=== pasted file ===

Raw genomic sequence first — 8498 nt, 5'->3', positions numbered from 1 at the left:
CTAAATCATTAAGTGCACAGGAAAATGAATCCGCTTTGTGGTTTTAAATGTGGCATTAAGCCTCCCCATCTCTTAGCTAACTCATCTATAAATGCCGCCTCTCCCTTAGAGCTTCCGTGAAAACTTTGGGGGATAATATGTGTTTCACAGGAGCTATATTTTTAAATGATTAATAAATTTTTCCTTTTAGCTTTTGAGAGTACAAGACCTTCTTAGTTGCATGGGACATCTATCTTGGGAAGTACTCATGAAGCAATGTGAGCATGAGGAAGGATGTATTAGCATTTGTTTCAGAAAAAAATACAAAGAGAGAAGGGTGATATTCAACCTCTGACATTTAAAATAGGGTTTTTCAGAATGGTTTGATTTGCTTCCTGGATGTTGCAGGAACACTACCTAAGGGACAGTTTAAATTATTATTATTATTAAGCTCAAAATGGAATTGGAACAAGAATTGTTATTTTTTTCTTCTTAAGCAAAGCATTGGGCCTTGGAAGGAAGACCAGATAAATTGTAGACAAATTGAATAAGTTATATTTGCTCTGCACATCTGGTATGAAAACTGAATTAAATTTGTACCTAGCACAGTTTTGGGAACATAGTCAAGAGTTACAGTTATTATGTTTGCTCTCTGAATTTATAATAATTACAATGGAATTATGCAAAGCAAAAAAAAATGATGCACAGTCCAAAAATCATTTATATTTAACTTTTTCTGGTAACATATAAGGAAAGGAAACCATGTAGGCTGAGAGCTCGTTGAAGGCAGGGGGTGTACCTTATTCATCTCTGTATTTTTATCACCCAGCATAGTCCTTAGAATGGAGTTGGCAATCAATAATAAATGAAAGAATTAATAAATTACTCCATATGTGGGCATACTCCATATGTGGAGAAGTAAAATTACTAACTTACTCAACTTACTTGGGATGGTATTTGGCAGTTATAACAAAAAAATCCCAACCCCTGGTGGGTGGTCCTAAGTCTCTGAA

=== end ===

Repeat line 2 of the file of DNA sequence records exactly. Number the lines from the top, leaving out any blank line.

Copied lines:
CTAAATCATTAAGTGCACAGGAAAATGAATCCGCTTTGTGGTTTTAAATGTGGCATTAAGCCTCCCCATCTCTTAGCTAACTCATCTATAAATGCCGCCTCTCCCTTAGAGCTTCCGTGAAAACTTTGGGGGATAATATGTGTTTCACAGGAGCTATATTTTTAAATGATTAATAAATTTTTCCTTTTAGCTTTTGAGAGTACAAGACCTTCTTAGTTGCATGGGACATCTATCTTGGGAAGTACTCATGAAGCAATGTGAGCATGAGGAAGGATGTATTAGCATTTGTTTCAGAAAAAAATACAAAGAGAGAAGGGTGATATTCAACCTCTGACATTTAAAATAGGGTTTTTCAGAATGGTTTGATTTGCTTCCTGGATGTTGCAGGAACACTACCTAAGGGACAGTTTAAATTATTATTATTATTAAGCTCAAAATGGAATTGGAACAAGAATTGTTATTTTTTTCTTCTTAAGCAAAGCATTGGGCCTTGGAAGGAAGACCAGATAAATTGTAGACAAATTGAATAAGTTATATTTGCTCTGCACATCTGGTATGAAAACTGAATTAAATTTGTACCTAGCACAGTTTTGGGAACATAGTCAAGAGTTACAGTTATTATGTTTGCTCTCTGAATTTATAATAATTACAATGGAATTATGCAAAGCAAAAAAAAATGATGCACAGTCCAAAAATCATTTATATTTAACTTTTTCTGGTAACATATAAGGAAAGGAAACCATGTAGGCTGAGAGCTCGTTGAAGGCAGGGGGTGTACCTTATTCATCTCTGTATTTTTATCACCCAGCATAGTCCTTAGAATGGAGTTGGCAATCAATAATAAATGAAAGAATTAATAAATTACTCCATATGTGGGCATACTCCATATGTGGAGAAGTAAAATTACTAACTTACTCAACTTACTTGGGATGGTATTTGGCAGTTATAACAAAAAAATCCCAACCCCTGGTGGGTGGTCCTAAGTCTCTGAA